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Robert Kerr (writer)
This eBook from the Gutenberg Project consists of approximately 681 pages of information about A General History and Collection of Voyages and Travels, Volume 11.
more correct than that of the Portuguese.  After passing lat. 16 deg.  S. we found a considerable current setting to the southward.  The same took place all along the coast of Brazil, and even to the southward of the Rio Plata, amounting sometimes to thirty miles in twenty-four hours, and once to above forty miles.  If, as is most probable, this current be occasioned by the running off of the water which is accumulated on the coast of Brazil by the constant sweeping of the eastern trade-wind over the Ethiopic Ocean, it were then most natural to suppose that its general course must be determined by the bearings of the adjacent shores.  Perhaps in every instance of currents the same may hold true, as I believe there are no examples of any considerable currents at any great distance from land.  If this could be ascertained as a general principle, it might be easy by their assistance and the observed latitude, to correct the reckoning.  But it were much to be wished, for the general interests of navigation, that the actual settings of the different currents in various parts of the world were examined more frequently and more accurately than appears to have been done hitherto.

[Footnote 1:  In the map of the world by Arrowsmith, the Abrolhos are made a cluster of islands off the coast of Brazil, in lat. 18 deg. 10’ S. long. 39 deg.  W. from Greenwich.—­E.]

We began now to grow impatient for a sight of land, both for the recovery of our sick, and for the refreshment and security of those who still continued in health.  When we left.  St Helens, we were in so good a condition that we only lost two men in the Centurion in our long run to Madeira.  But in this run, from Madeira to St Catharines, we were remarkably sickly, so that many died, and great numbers were confined to their hammocks, both in our ship and the others, and several of these past all hopes of recovery.  The disorders they in general laboured under were those common to hot climates, and which most ships bound to the south experience in a greater or less degree.  These were the fevers usually called calentures, a disease not only terrible in its first instance, but of which the remains often proved fatal to those who considered themselves as recovered; for it always left them in a very weak and helpless condition, and usually afflicted with fluxes or tenesmus.  By our continuance at sea all these complaints were every day increasing; so that it was with great joy we discovered the coast of Brazil on the 18th December, at seven in the morning.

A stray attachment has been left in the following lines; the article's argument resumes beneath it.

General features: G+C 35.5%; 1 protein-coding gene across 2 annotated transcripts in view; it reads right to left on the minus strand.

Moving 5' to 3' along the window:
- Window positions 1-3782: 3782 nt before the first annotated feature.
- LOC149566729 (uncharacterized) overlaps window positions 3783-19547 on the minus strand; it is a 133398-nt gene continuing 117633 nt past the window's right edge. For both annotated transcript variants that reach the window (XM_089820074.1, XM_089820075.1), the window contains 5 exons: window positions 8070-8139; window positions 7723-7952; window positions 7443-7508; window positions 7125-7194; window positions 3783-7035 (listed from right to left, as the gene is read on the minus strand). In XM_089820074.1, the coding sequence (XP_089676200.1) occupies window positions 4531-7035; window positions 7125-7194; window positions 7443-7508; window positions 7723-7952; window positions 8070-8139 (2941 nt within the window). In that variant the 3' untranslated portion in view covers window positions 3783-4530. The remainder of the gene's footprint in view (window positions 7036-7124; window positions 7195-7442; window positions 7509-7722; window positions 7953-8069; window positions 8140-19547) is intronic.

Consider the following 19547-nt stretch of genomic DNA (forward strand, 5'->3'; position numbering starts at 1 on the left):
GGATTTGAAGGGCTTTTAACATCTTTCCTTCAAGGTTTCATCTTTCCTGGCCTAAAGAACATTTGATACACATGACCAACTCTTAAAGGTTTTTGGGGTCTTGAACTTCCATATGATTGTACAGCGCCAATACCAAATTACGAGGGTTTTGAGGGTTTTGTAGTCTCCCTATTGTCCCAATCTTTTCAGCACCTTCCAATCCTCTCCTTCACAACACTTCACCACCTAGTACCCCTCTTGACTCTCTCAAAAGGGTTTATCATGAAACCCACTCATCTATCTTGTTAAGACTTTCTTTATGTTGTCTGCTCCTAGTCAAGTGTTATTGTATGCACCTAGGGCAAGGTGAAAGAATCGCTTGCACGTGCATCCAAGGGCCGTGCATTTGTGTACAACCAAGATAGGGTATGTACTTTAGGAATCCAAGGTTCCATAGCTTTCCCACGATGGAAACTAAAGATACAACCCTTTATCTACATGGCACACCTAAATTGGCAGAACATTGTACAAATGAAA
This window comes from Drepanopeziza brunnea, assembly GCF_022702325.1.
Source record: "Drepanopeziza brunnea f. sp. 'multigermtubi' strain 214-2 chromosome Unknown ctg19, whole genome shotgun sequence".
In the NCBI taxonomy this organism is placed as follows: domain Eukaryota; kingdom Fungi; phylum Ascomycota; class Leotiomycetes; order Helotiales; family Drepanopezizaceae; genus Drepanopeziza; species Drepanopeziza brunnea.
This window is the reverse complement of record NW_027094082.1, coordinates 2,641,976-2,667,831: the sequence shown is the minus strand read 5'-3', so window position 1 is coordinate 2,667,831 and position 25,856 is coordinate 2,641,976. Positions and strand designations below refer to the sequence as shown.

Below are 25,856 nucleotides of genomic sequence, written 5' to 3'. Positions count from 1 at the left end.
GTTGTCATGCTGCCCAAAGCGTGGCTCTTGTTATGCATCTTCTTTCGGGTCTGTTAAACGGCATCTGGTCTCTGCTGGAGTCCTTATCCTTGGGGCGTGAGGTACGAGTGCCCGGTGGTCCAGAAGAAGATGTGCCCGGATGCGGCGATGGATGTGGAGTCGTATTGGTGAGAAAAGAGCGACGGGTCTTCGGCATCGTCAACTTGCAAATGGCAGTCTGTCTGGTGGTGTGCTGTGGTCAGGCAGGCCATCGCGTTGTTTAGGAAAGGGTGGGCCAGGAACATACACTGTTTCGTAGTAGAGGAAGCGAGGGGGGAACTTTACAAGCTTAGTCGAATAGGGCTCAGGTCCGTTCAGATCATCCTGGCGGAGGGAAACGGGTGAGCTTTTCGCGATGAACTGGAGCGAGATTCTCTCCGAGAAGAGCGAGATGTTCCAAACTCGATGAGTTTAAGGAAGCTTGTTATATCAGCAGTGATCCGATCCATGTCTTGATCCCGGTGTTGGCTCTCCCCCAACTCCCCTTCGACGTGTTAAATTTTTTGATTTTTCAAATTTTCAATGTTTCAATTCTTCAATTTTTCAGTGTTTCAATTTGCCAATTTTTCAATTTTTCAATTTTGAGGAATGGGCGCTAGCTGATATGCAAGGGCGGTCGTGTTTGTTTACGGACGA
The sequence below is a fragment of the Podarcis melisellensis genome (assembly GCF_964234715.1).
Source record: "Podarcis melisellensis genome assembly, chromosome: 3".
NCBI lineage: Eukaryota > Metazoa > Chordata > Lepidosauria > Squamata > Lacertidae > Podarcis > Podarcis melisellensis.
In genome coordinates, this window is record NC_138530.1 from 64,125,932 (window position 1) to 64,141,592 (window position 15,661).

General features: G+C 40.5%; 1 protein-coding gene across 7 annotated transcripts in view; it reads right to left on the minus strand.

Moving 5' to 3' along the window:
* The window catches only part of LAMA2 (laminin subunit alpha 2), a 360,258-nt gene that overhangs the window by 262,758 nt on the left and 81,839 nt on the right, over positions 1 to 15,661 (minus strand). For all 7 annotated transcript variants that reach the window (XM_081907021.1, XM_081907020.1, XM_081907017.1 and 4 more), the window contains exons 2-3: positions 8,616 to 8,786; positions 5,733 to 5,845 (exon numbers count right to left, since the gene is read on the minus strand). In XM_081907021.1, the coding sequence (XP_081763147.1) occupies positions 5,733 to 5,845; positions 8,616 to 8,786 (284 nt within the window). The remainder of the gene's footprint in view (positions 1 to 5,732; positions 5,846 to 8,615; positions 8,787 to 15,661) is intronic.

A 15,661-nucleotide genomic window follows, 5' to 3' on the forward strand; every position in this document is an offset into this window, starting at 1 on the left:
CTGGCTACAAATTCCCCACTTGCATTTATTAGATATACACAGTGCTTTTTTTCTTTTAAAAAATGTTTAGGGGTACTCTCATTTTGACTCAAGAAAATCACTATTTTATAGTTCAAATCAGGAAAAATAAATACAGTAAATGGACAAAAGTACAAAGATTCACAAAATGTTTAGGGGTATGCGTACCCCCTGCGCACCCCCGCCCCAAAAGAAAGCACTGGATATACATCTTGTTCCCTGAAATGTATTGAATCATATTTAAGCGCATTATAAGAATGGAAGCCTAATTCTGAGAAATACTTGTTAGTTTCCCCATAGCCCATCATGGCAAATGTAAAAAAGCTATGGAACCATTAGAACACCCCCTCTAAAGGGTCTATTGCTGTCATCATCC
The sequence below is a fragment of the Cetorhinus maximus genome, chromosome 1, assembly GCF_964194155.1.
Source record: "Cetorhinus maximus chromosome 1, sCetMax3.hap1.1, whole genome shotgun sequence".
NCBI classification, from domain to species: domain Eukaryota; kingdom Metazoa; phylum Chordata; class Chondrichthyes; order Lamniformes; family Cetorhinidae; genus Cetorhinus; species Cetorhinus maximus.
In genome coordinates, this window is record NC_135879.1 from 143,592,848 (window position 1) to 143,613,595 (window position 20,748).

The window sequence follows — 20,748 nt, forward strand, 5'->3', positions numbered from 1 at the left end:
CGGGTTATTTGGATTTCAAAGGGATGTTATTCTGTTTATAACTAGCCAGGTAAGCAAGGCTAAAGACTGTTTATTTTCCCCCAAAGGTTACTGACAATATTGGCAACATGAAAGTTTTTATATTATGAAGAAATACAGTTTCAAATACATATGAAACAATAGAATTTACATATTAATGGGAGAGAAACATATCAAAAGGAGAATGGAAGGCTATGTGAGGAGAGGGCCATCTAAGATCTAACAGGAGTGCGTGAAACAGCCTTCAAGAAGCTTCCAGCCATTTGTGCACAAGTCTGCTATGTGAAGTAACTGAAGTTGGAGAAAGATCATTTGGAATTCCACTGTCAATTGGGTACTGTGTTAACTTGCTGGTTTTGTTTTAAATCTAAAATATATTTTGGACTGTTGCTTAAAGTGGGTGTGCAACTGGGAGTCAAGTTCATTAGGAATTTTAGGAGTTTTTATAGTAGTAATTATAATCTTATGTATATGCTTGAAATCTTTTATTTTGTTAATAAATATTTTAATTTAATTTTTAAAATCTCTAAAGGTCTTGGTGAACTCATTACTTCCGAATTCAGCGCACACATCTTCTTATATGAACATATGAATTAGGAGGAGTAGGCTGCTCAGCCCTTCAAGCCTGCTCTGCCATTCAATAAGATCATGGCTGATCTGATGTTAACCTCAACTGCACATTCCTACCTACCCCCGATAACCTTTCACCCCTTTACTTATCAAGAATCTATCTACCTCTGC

The coast of Brazil appeared high and mountainous, extending from W. to W.S.W. and when we first saw it, the distance was about seventeen leagues.  At noon we could perceive a low double land, bearing W.S.W. about ten leagues distant, which we took to be the island of St Catharines.  That afternoon and the next morning, the wind being N.N.W. we gained very little to windward, and were apprehensive of being driven to leeward of the island:  But next day,

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